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Demonstrate that a given subset is not a subgroup


Show that in each of the following examples, the specified subset is not a subgroup.

(1) The set of 2-cycles in $S_n$ for $n \geq 3$.
(2) The set of reflections in $D_{2n}$ for $n \geq 3$.
(3) For $n$ a composite integer greater than $1$ and $G$ a group containing an element of order $n$, the set $\{ x \in G \ |\ |x| = n \} \cup \{ 1 \}$.
(4) The set of all odd integers with 0.
(5) The set of all real numbers whose square is rational, under addition.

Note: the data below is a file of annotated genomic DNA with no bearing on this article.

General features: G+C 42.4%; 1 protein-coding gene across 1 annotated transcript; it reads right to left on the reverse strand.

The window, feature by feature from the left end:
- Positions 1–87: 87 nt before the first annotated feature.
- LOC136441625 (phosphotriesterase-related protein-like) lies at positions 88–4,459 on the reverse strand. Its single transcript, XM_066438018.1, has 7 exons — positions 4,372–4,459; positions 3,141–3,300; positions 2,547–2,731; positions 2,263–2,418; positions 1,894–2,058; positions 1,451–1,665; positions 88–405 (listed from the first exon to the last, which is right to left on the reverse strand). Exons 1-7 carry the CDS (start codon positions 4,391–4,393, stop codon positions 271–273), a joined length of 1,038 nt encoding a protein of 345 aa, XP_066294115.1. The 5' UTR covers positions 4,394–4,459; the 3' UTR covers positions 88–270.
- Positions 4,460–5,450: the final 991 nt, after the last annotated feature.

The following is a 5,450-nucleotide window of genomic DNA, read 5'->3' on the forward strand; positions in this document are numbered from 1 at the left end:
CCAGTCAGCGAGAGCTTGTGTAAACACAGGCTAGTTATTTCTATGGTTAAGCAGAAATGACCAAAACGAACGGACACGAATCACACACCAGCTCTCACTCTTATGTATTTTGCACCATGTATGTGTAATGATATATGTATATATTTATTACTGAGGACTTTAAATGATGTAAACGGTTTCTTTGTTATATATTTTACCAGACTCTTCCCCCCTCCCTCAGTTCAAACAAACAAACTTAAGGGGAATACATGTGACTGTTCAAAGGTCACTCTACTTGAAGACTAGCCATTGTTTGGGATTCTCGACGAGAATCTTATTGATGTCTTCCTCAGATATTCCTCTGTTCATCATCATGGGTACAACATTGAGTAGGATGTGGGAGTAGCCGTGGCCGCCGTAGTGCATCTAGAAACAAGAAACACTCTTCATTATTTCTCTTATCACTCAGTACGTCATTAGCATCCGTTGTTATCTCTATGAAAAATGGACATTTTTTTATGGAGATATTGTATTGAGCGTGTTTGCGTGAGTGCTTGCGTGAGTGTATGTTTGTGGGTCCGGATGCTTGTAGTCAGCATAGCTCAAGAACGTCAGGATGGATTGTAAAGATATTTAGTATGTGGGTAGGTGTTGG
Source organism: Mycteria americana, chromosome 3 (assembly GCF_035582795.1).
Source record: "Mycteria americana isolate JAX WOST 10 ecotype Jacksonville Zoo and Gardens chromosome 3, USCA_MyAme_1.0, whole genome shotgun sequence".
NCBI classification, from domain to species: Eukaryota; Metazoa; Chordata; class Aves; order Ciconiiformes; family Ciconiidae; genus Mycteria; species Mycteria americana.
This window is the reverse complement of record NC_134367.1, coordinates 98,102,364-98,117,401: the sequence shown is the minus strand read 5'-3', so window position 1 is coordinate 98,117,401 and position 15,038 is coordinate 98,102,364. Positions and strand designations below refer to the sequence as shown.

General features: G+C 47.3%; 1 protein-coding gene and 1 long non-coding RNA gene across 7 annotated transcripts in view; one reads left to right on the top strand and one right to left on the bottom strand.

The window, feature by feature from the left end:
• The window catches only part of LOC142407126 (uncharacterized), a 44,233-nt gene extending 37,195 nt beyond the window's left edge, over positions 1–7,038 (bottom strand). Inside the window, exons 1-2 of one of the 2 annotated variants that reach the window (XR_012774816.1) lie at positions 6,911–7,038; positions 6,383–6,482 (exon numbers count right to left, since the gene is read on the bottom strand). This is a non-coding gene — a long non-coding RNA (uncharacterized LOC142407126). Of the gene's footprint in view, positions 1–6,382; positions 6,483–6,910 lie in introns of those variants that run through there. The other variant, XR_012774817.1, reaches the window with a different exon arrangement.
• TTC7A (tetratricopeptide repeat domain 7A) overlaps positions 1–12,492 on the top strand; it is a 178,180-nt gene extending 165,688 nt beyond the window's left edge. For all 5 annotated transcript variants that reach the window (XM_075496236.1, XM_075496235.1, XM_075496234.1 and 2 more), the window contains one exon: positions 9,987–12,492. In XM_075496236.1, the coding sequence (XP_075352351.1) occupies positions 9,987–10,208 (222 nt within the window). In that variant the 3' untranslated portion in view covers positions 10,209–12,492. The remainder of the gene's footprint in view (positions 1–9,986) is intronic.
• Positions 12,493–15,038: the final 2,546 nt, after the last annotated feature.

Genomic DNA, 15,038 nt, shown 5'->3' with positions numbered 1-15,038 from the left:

Solution:

(1) Note that $(1\ 2)(2\ 3) = (1\ 2\ 3)$, so this set is not closed under multiplication.

(2) Note that since $n \geq 3$, we have $sr^{-1} \cdot sr^2 = r$. Thus this set is not closed under multiplication.

(3) Let $x \in G$ have order $n$, where $n = ab$. Then $x^a$ has order $b$, and so is not in $G$; this is a contradiction.

(4) Note that $1+1 = 2$, so this set is not closed under addition.

(5) Note that $(\sqrt{2} + \sqrt{3})^2 = 5 + 2 \sqrt{6}$, which is not rational. So this set is not closed under addition.

Linearity

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